How To Snag The Cheapest Ever Airline Tickets And Save Cash Money

 I'm outta here!

I'm outta here!

The travel gods reward those who do their research.

Much like the time-honored tradition of filling your online shopping cart with all the stuff you want, but have zero intentions to actually buy, when it comes to the act of searching for airline tickets for daydream trips, I’m an Olympic-level time-waster. 

But that may very well be about to change—not because I plan on kicking my chronic trip-planning habit anytime soon, but because changes in the marketplace are bringing airfare prices to a place where trips that were once a thing of fantasy are suddenly within reach. Bonus shoutout to impulsive decision-making—that always helps.

Of course, landing those sweet deals requires a bit of internet savvy and planning. Here’s the latest in how you can maximize your travel capabilities with minimal expenditure. 

Get to Europe for $99. Seriously.

Scandinavian budget carrier Primera Air is currently offering $99 tickets from Boston and Newark to Birmingham, London or Paris, for trips starting in May of next year. You read that right: Europe for less than a Benjamin. Even if those destinations aren’t exactly where you’re headed, Europe’s vastly superior railway system (plus way better access to additional cheap carriers like Ryanair) make destination-hopping a cinch easy.

But a quick heads up: You’re getting what you pay for with that $99. There’s no in-flight entertainment (though there is free WiFi) and you won’t get to pick your seat unless you shell out an extra $40. And if you want to eat during the flight, food is absurdly expensive, even compared to what you pay in the terminals before you take off.

An in-flight meal will set you back upwards of $18, and drinks aren’t included. And checked baggage will set you back another $45. Still, even with these added conveniences, the price is tough to beat.

Get spontaneous with Fareness

For the aforementioned fantasy-trip-planning types out there, there may be no dreamier a platform than Fareness. The basic idea is that if you give yourself a little flexibility, you’ll have access to the best deals.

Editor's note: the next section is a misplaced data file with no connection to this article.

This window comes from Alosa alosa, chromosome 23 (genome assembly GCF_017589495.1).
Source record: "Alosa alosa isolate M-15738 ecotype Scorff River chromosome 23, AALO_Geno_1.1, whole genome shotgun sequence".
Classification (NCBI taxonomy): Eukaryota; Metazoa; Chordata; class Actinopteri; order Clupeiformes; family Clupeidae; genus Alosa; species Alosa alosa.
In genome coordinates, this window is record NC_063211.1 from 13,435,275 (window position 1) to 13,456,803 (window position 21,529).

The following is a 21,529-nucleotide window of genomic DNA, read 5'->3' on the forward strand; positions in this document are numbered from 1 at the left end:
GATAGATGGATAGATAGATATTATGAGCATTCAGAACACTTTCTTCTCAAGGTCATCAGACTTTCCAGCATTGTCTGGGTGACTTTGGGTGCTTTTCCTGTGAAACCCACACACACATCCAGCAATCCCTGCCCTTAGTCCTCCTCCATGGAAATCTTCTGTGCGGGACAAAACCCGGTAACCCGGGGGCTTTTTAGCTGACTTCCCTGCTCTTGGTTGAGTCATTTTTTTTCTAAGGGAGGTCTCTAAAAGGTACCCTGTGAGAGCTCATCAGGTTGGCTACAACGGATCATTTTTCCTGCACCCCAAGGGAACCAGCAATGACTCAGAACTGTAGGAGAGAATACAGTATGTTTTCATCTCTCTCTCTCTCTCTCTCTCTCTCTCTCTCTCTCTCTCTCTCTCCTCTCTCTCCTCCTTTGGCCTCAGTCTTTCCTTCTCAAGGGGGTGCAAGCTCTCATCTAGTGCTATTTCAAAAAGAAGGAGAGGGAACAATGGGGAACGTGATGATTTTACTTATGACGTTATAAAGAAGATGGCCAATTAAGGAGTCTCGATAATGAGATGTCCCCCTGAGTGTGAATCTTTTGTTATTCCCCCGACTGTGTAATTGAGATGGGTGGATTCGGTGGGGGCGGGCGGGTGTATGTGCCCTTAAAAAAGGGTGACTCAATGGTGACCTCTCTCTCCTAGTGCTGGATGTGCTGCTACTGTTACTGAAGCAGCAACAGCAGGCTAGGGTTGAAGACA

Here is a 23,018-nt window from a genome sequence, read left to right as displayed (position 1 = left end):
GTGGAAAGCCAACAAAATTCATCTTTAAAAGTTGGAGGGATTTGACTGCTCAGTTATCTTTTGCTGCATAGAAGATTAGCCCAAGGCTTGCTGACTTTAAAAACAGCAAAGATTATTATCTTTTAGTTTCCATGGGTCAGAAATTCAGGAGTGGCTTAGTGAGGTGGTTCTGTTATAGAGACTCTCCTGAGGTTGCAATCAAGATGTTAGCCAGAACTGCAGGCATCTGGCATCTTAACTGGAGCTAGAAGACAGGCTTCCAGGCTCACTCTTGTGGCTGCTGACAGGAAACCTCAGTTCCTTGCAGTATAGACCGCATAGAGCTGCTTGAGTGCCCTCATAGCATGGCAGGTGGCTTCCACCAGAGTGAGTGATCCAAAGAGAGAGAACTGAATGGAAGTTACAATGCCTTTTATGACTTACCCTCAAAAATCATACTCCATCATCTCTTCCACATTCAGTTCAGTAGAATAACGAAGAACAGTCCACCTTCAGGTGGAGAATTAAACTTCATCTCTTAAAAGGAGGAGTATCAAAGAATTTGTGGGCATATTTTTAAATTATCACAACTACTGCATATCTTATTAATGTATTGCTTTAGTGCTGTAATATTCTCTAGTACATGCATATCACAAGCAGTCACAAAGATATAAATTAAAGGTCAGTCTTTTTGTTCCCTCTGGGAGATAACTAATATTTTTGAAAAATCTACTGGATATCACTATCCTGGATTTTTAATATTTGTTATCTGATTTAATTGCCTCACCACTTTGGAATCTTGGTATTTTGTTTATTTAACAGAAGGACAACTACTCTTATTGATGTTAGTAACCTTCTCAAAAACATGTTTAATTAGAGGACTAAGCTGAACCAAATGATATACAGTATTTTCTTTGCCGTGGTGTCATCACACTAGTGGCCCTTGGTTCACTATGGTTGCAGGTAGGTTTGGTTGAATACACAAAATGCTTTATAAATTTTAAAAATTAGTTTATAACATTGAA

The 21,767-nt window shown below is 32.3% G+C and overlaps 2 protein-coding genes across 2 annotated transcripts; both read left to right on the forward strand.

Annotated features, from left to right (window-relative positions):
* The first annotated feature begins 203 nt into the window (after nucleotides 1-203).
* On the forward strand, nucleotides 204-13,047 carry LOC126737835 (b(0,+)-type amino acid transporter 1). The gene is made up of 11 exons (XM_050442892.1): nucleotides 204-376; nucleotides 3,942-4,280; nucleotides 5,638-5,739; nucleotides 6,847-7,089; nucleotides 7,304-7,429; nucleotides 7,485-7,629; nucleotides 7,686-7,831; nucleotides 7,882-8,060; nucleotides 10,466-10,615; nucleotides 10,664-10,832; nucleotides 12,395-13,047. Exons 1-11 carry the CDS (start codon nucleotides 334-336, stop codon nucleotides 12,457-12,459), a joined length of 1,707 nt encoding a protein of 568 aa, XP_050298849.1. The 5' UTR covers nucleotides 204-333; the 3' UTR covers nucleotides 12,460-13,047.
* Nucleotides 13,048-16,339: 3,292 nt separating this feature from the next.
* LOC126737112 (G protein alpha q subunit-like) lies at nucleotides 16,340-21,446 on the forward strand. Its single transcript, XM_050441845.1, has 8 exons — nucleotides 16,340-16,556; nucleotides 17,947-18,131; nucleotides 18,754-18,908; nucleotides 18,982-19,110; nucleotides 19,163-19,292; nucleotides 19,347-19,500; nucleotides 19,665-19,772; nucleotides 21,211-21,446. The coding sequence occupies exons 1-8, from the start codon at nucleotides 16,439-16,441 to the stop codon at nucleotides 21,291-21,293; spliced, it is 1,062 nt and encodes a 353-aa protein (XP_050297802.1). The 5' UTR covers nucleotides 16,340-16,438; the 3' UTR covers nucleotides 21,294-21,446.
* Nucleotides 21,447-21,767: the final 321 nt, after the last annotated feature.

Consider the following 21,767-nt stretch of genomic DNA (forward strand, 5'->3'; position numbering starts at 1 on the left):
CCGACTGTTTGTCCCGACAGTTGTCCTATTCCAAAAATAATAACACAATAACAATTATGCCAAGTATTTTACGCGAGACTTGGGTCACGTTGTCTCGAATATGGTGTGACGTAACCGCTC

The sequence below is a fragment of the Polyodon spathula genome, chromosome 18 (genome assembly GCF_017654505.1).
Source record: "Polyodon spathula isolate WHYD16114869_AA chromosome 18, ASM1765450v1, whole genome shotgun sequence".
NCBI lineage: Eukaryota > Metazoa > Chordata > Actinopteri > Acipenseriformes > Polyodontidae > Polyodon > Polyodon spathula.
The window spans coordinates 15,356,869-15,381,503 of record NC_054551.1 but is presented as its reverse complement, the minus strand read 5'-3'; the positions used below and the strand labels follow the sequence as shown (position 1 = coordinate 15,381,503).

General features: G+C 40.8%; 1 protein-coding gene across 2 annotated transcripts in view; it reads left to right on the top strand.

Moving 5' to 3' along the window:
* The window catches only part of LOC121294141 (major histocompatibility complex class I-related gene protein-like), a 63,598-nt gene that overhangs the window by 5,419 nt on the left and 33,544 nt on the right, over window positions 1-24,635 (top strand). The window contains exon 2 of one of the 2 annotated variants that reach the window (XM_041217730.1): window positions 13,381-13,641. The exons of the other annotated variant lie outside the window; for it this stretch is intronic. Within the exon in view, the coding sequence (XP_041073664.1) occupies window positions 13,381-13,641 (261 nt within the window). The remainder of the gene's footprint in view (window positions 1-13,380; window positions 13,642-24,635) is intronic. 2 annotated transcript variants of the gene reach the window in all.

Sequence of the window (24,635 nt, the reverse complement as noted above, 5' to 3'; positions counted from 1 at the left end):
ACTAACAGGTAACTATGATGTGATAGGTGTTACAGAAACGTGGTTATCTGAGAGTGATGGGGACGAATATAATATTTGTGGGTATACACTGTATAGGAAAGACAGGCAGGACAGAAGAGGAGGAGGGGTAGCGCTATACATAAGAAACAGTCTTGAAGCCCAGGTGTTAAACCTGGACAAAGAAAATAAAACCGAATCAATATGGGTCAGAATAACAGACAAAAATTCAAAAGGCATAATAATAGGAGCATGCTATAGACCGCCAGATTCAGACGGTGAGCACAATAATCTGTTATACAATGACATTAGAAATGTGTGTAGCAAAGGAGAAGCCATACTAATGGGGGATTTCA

Rather than catering to hard plans and pulling prices from various airlines on specific dates, as other platforms typically do, once you enter in your destination, it automatically shows you a calendar view of the entire month so you can take a comprehensive look and decide what makes the most sense. 

But the best thing about Fareness? It encourages your adventurous side. On the homepage, it presents all of the cheapest flights leaving from the airport closest to you for destinations all over, and it’ll even suggest how long your trip should be based on the price of return tickets. 

For example: A ticket from Burbank to Seattle on August 22 would cost $149 roundtrip, as opposed to $348 on August 10. Those kinds of savings should be enough to make even the most Type A traveler reconsider.

Hopper sends push notifications you’ll actually be excited to get

Hopper isn’t the first company to provide users with alerts about decreases and increases in airline ticket pricing, but the UI on the app is lovely in its simplicity, which is more than I can say about the ad clutter on certain web-based platforms. For that reason alone, it’s superior. Add to that the fact that they base their predictions on an archive of trillions of flight prices and you can rest assured that it’s pretty accurate.

Once you set an alert for a trip, you’ll receive push notifications that’ll predict when and by how much a ticket price is expected to change. And just a side note: Their emoji game is pretty on point.

It’ll also offer up routes you might not have thought to search for, utilizing the airports closest to the ones you originally selected. Once it’s identified a deal you can't pass up, you can book through the platform (which can be nice, considering sometimes the fares are cobbled together on various airlines).

Words: Deena Drewis
Photo: GIPHY